Millennials -- A topic of contention; can they really not afford houses because they enjoy avocado toast?
Presumptions aside, no one can deny that their ability to adapt and inflict change at rapid pace coupled with their high expectations for technology are changing the landscape of banking as we know it today. The future of money (and technology for that matter) is predictive, personalized and proactive...the same words that could be used to describe a Millennial.
The Millennial generation is the largest in history, with more spending power and technical acumen than any generation before it. Did you know that one-fifth of Millennials have never written a physical check? Not surprising when 59% use mobile banking on a daily basis and 68% don't even use the branch for banking, they use mobile/online banking only.
As Millennials take on increasingly complex financial lives (yes, many of them can actually afford to buy homes!), their financial behavior and the ways in which they interact with their banking providers will change. “Millennial banking customers are just as likely as members of older generations to use nearly every core deposit product with their primary bank: a checking account, a debit or check card, online bill pay, direct deposit and a savings account,” according to Gallup. The difference is that Millennials access these products differently. Over a quarter (27%) of young people say they have never visited their branch and only 14% say they prefer doing their banking in person, says The Financial Brand.
Millennials want mobile and digital first, visual services, and branchless banking. Although demanding, Millennials are often the ignored generation. Slowly, we are seeing financial institutions (mainly in the FinTech space) shift to predictive analytics to proactively offer services, rather than waiting for demand to come through.
This brings up an interesting topic of open banking which offers an exciting possibility for banks to break away from heavily siloed environments that are built around facilitating financial transactions in specific lines of business rather than customer-first services across the board. Take a look at what's happening with PSD2 (Revised Payment Service Directive) in Europe, if done correctly -- could change banking forever. It would enable bank customers, both consumers and businesses, to use third-party providers to manage their finances. For example using Facebook or Google to pay your bills, making P2P transfers and analyze your spending, while still having your money safely placed in your current bank account. Sounds right up the Millennial's alley, right? It's transparent, digital, personalized and shifts the control of banking to the consumer.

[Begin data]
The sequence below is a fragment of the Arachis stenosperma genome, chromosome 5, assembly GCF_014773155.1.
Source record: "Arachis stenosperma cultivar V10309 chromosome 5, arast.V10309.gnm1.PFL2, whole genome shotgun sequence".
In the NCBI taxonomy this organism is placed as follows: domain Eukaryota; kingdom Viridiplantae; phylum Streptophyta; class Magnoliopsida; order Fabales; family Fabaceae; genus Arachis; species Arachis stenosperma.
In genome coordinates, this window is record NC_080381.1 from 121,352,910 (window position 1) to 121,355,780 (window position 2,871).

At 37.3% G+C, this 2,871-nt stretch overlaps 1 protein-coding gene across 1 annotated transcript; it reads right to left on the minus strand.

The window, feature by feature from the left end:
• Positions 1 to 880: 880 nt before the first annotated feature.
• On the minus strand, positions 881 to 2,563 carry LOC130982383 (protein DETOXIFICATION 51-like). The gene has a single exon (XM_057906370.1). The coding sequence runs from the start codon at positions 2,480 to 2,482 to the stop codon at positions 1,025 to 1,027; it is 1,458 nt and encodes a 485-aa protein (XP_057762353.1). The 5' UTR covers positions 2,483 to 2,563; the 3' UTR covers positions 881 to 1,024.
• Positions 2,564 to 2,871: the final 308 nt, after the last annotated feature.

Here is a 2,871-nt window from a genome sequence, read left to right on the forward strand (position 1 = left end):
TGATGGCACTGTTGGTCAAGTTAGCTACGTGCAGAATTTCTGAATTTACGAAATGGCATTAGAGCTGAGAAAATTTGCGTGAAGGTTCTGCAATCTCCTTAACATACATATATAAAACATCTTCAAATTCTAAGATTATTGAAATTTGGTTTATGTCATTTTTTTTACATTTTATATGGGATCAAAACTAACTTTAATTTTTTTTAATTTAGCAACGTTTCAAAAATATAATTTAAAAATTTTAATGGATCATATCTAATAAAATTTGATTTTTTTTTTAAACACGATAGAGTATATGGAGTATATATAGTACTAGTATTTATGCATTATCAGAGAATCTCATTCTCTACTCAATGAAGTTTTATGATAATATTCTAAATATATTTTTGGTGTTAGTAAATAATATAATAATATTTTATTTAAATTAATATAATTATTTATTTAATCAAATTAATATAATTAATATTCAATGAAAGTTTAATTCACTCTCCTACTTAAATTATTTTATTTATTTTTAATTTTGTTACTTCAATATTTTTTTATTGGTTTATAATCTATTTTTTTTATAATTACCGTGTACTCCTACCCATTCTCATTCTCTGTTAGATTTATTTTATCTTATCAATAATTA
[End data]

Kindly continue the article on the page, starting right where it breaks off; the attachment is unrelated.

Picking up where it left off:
Gartner predicts that customer experience will be the largest driver of customer acquisition between businesses by 2020. So, from improving banking regulations to the changing way a Millennial chooses to interact with their bank, incumbent banks don't have time to sit around and contemplate the future of their business. They must act fast and be fearful of FinTech, that is quickly meeting the demands.
One-third of Millennials are open to switching banks in the next 90 days and the question remains: Will the existing big banks in just 10 years' time, fall apart? Or will they will respond by matching and copying some of those products by the new entrants? Perhaps the better solution is to partner with FinTech companies already on the forefront of meeting Millennial demands.